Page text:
Apple has tipped over the…eh…apple cart by announcing that customers now have a 14 day return window for purchases out of the app store. The author of a CNET article on the change seemed to think this is a function of the Consumer Rights Directive.
Here’s why it isn’t.
Under the CRD there is a 14 day no-questions-asked right to return an item, but this applies to physical goods, not digital goods.
European consumers do now have the right to “return” a digital item under the CRD, but the law is very clear that this right ends upon commencement of the download, whether that is physical or automatic. Consumers must be advised of that fact before they commence the download in order for the site or app to remain in compliance.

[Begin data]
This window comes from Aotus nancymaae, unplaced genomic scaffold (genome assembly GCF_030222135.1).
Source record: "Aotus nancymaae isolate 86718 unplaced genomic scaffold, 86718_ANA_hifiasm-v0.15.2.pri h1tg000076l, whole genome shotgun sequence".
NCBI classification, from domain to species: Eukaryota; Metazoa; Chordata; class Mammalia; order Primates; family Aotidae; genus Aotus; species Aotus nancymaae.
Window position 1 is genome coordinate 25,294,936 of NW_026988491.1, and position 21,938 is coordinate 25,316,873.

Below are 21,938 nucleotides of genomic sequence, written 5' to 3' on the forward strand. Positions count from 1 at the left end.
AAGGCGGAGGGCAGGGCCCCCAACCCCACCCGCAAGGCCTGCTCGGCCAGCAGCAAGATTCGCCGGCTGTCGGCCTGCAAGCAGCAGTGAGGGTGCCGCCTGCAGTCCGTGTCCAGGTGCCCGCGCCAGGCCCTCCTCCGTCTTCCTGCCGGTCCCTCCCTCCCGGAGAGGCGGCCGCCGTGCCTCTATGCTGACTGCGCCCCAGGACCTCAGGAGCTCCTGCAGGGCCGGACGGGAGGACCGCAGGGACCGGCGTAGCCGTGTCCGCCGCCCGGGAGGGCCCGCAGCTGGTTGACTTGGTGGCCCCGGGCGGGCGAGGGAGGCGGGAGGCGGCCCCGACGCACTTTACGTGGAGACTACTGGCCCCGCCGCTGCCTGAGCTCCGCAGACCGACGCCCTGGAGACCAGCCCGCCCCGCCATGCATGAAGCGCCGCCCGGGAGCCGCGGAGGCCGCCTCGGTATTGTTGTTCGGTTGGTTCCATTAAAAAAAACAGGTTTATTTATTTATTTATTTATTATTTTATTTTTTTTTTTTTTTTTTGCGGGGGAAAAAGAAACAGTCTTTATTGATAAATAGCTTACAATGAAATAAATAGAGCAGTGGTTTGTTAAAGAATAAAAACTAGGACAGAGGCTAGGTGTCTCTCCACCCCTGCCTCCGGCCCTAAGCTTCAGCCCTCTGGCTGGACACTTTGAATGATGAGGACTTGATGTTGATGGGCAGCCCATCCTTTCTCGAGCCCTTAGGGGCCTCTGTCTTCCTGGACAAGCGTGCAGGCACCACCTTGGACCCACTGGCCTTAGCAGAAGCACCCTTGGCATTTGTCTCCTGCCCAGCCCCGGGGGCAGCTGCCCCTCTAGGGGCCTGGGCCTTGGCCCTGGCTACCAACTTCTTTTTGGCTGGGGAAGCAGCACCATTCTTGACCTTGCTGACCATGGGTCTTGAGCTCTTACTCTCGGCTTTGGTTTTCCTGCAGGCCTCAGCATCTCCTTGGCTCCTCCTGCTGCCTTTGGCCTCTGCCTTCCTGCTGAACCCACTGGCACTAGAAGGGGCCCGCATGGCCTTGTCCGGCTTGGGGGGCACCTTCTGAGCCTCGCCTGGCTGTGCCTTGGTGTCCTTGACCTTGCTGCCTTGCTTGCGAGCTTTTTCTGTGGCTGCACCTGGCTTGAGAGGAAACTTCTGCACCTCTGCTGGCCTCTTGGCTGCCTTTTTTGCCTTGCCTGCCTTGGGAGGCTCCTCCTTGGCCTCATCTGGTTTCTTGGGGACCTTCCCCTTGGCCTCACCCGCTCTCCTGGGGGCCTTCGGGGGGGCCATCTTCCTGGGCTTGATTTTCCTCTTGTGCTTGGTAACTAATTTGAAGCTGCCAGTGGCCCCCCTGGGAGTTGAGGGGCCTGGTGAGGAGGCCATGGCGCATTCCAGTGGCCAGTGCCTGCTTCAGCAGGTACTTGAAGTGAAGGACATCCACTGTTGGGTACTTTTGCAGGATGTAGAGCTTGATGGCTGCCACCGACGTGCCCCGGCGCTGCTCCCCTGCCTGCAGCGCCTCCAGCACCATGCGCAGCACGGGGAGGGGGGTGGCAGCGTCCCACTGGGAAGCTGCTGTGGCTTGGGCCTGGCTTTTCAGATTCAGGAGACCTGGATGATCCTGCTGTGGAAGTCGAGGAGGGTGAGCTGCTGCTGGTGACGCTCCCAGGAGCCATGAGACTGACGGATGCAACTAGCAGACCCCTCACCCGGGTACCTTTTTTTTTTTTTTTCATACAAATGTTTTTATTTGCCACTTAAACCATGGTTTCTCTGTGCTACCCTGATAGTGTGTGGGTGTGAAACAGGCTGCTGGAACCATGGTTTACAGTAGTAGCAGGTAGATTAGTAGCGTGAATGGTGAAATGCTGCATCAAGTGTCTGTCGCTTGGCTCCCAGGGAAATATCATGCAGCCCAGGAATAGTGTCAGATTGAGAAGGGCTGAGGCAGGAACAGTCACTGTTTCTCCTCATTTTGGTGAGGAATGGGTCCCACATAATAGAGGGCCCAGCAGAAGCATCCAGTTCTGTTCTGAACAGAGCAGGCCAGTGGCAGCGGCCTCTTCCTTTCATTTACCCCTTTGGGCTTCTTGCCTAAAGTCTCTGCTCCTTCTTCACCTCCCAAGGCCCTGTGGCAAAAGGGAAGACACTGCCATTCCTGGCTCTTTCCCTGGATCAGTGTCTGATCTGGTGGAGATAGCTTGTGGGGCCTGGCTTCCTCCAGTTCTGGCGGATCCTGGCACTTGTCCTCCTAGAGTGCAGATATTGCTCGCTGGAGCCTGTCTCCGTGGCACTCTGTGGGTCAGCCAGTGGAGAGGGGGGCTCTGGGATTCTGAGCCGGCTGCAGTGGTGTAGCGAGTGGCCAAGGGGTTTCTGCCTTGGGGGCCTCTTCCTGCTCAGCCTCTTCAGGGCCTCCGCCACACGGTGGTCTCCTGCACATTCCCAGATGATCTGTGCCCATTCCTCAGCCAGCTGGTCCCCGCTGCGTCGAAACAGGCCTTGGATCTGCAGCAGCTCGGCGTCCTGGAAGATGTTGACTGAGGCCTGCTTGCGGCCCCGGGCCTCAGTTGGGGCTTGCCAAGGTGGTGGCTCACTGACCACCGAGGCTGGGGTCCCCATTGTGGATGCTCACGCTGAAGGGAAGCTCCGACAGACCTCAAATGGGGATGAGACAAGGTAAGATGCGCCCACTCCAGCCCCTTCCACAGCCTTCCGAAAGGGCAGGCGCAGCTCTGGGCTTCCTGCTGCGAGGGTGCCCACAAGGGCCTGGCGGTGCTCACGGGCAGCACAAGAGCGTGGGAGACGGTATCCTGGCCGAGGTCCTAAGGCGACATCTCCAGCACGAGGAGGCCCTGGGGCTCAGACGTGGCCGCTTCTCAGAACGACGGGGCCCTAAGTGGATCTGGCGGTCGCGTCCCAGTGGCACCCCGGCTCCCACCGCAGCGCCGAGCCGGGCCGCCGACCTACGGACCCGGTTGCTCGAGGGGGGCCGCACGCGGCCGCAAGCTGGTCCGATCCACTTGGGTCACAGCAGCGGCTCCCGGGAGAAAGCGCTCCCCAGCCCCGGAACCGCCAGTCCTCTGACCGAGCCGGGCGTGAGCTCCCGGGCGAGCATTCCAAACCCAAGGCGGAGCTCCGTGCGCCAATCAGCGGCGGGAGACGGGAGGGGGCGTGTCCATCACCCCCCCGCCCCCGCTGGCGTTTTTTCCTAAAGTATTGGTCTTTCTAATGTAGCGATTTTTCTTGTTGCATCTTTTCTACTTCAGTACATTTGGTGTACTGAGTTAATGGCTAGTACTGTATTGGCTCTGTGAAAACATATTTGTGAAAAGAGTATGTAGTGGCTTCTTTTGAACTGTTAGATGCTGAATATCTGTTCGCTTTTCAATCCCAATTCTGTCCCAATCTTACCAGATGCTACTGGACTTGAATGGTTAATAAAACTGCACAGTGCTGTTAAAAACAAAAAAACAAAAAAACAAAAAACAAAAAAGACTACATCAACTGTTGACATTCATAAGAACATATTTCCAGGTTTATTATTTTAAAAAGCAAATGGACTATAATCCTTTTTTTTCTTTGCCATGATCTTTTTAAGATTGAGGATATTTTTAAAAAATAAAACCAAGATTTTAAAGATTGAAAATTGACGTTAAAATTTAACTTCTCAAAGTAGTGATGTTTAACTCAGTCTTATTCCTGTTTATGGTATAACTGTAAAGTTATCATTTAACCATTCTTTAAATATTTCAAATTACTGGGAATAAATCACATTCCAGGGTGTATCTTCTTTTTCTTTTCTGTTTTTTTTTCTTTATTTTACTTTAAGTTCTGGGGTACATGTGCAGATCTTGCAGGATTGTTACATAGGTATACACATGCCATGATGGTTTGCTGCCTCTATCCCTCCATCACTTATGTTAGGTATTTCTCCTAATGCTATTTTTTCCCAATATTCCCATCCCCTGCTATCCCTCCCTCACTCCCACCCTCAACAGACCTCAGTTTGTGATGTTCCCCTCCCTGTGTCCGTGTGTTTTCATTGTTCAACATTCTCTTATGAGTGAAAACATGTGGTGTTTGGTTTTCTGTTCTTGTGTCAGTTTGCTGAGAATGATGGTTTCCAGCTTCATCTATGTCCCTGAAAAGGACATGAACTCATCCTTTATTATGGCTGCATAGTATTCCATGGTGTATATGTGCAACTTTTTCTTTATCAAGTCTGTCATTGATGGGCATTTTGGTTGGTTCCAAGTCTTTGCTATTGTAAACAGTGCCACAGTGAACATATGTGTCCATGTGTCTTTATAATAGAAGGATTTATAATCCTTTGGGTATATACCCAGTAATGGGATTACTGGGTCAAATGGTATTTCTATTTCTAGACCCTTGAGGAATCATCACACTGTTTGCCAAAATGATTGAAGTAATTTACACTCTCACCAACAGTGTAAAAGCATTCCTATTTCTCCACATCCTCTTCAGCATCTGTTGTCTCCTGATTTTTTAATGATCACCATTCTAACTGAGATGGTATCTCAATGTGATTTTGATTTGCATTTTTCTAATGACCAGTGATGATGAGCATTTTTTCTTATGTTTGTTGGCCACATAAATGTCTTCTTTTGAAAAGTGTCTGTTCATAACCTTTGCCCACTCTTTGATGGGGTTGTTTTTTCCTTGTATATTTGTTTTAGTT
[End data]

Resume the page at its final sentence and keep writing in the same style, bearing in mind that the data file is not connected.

This means that Apple has either conflated the physical and digital sections of the law, or they have made a choice to go above and beyond what the law requires by creating a 14 day “try and return” policy for digital items.
In other words, don’t blame this on the CRD or use it as an excuse to have a go at the EU, as the law has clearly been misinterpreted and misunderstood in this instance.
About the author
Heather Burns is a digital law specialist in Glasgow, Scotland. She researches, writes, publishes, consults, and speaks extensively on internet laws and policies which affect the crafts of web design and development. She has been designing and developing web sites since 1997 and has been a professional web site designer since 2007. She holds a postgraduate certification in internet law and policy from the University of Strathclyde. Learn about hiring Heather to write, speak, or consult.